Composting: Turn Spoils into Soil
Composting is a convenient, beneficial and inexpensive way to handle your organic waste and help the environment
What is Composting? Composting is a controlled process of decomposition of organic material. Naturally occurring soil organisms recycle nitrogen, phosphorus, potash and other plant nutrients as they convert the material into humus.
Composting is a convenient, beneficial and inexpensive way to handle your organic waste and help the environment.
Yard wastes such as leaves, grass clippings and weeds make excellent compost. All fruit and vegetable scraps, plus food wastes such as coffee grounds, tea bags and egg shells can be composted. To keep animals and odors out of your pile, do not add meat, bones, fatty food wastes (such as cheese, grease and oils), dog waste and cat litter, or diseased plants. Do not add invasive weeds and weeds that have gone to seed.
When the composted material looks like rich brown soil, it is ready to use. It can be mixed into the top few inches of soil before planting. Compost can be applied as a top dressing in the garden throughout the summer. Compost is excellent for reseeding lawns, and it can be spread ¼ inch deep over the entire lawn to rejuvenate the turf. You can put the compost through a screen to remove large particles – these can go back into the pile.
You can build your own simple compost bin from coated poultry wire or ½ inch hardware cloth, which will stand up and last longer. Unroll 12 feet of wire mesh and place circle where you want. Use metal clips or wire to secure ends. You may need to pound 3 or 4 poles into the ground snug against the inside to provide support. Layer your yard waste inside, adding a thin layer of soil or finished compost after each foot or so. You should use 2 to 3 parts of ‘browns’ – fall leaves, shredded paper, chipped brush, sawdust, or pine needles to one part of ‘greens’ – grass clippings, weeds without seeds, vegetable or fruit wastes, etc. When adding kitchen scraps bury them in the center of the pile. (Save a bag or so of leaves for summer months when they are not available.) With no effort besides occasional moistening, compost will be ready in 6 months to 2 years. Fluffing or turning the material with a hoe will hasten decomposition. You can also unlatch the circle, move it to a new location; unfinished material can be moved into it and finished compost at bottom used.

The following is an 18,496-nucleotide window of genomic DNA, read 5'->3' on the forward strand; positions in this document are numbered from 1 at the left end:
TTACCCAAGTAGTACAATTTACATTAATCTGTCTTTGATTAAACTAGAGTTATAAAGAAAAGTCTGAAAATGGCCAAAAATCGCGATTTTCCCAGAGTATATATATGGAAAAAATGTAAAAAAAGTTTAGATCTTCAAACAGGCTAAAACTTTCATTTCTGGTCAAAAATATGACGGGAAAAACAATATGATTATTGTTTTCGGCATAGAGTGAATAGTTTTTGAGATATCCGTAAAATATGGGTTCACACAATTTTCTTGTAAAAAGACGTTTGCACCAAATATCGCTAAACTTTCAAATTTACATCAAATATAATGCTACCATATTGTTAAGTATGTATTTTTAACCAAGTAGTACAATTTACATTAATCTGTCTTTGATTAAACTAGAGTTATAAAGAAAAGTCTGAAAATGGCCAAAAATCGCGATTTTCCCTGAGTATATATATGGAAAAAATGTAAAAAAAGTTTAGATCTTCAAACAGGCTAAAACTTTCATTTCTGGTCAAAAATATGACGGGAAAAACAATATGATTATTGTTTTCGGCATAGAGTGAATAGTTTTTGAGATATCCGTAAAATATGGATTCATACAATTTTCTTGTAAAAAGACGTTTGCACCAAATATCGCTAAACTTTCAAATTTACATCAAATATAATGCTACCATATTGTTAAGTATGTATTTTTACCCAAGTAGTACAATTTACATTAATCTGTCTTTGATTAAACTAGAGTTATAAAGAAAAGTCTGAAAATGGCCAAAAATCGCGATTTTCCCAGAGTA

Earth Machine Compost Bins are available for purchase at the Manomet Transfer Station as well as at the DPW facility at 159 Camelot Drive for $43.00 each. These black plastic bins are rodent proof and have a removable door near the bottom that make it easy to remove finished compost. I have used one of these for a number of years. There are also rotating bins that can be purchased that are intended to aerate the material so it breaks down faster.
Information from the Composting brochure from MA Dept. Environmental Protection: https://www.mass.gov/doc/home-composting-tips-a-guide-to-composting-yard-food-waste/download
More info on composting at: https://www.plymouth-ma.gov/recycling/pages/compost-bins
Hazardous waste material collection day in Plymouth: October 30, 9am-1pm. You need to preregister using form on South Shore Recycling Cooperative website – http://ssrcoop.info/hazardous-waste/
Composting is awesome! We have two compost bins. One is full. We add to the 2nd on a daily basis. We keep a Rubbermaid plastic paint bucket in the kitchen to collect the daily contributions. It is remarkable how everything breaks down and becomes unrecognizable when you “harvest” your compost. Although, egg shells break down slowly. Be sure to add your fireplace ash.